Category: TBI Survivor's Stories Written by Survivor
Summary - the cause - the injury - today's quality of life?
I received the TBI as a result of a blow to the head by a tree limb. I was 15. Now, I am 44 and working as a postdoctoral researcher.
Please share your experience at the time you became aware of the injury?
I became aware of the injury after regaining consciousness, more than two weeks post injury. I was not aware of the true effects of the injury until more than 15 years later, and have been continuing to accommodate my lifestyle ever since.
Tell about the experience immediately after the injury. Surgery? Coma?
I was in surgery for 3.5 hours. The doctors came out of surgery, look at my parents, and told them, "Your son is going to die." I spent 12 days unconscious/in a coma. I spent another 4 days in an acute neurological unit transitioning into rehab.
Tell us about the hospital stay after the survivor was no longer in a coma
After 4 days in an acute neurological unit, I went into rehab, where it was predicted I would stay for at least 6 months. I was released from the hospital after 6 1/2 weeks of rehab.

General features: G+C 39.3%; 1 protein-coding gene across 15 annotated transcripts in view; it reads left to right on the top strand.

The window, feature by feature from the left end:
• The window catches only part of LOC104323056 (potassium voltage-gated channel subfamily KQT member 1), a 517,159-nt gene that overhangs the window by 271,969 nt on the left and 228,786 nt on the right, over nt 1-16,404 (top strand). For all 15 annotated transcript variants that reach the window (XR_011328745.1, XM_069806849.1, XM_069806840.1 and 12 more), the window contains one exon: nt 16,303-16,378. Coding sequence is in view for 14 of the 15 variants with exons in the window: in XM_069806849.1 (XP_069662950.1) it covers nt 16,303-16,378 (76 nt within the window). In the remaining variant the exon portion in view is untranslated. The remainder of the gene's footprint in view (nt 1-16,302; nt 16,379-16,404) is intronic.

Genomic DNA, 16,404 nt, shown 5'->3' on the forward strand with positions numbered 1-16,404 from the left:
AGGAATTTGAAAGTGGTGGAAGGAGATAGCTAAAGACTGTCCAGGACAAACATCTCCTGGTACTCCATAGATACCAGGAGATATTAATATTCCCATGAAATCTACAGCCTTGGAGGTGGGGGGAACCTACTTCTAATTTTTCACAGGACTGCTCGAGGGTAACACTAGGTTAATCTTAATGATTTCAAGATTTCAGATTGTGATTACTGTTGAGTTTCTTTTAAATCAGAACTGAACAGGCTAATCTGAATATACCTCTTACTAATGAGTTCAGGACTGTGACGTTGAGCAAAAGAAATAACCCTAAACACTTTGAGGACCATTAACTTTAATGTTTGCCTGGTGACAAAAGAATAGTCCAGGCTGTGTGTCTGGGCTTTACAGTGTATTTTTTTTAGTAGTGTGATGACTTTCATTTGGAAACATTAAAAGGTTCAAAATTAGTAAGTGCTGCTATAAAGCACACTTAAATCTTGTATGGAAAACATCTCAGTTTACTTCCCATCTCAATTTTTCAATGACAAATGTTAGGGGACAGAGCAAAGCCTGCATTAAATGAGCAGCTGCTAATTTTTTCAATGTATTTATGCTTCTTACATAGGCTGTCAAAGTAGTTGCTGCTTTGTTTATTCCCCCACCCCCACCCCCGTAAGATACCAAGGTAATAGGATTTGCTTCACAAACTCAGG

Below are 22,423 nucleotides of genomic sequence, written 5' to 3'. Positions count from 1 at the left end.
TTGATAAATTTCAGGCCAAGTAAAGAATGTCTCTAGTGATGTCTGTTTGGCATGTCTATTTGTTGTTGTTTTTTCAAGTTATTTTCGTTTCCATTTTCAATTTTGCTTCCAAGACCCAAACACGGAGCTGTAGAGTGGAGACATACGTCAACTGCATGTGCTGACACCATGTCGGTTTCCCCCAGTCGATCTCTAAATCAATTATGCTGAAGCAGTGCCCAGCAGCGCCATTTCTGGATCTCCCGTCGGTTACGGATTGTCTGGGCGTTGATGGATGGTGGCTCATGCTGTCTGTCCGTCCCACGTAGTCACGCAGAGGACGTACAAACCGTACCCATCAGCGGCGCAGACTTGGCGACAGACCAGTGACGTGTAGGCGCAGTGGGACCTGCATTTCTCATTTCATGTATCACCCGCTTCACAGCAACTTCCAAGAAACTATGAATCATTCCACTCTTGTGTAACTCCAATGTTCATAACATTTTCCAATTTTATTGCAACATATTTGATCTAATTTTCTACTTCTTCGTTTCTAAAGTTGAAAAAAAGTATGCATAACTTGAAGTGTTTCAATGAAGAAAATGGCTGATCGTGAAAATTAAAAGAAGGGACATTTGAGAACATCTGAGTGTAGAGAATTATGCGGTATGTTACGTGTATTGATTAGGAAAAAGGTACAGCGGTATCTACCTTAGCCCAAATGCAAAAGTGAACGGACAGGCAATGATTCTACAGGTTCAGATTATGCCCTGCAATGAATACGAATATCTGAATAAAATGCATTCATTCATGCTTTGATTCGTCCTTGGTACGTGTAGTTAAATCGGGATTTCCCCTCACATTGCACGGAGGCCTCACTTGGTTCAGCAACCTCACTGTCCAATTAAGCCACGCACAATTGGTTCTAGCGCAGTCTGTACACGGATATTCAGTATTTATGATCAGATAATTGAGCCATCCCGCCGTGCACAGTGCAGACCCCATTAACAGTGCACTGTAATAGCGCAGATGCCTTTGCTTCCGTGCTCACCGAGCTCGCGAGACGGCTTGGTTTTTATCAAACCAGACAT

Tell us about the time in rehabilitation?
I got great occupational and physical rehabilitation. I progressed much faster than expected (while the hospitality was great, it was not home). When I was released, I was under the impression I was "fully recovered." Not the case!
Tell us about coming home!
I was released around Thanksgiving 1982. Since we lived only a block from the school, my (core) teachers came to the house and prepared me/helped me make up the missing work. I reentered the regular class schedule in the second semester of my sophomore year (Jan 1983).
"Please type some single words that describe how TBI has touched your life. For example: Frightened, confused, sad, etc. Enter as many or as few words as you like. Separate each word with a comma"
Changed, depressed, confused, alone
Tell us about life today?
Today I have a PhD in chemistry and am working as a postdoctoral research associate at South Dakota State University. Getting a PhD has been a long road.
What do you want to tell others going through the same process? Treatments, understandings and actions that made a difference?
Baby steps. Take baby steps. We are different today; we have less than we used to. This does not mean we cannot cope or live. Naturally, nearly all of us do not know what we lost because we did not get 'tested' pre injury. That said, it is our job to find out what we are left with and learn to make accommodations in our lives.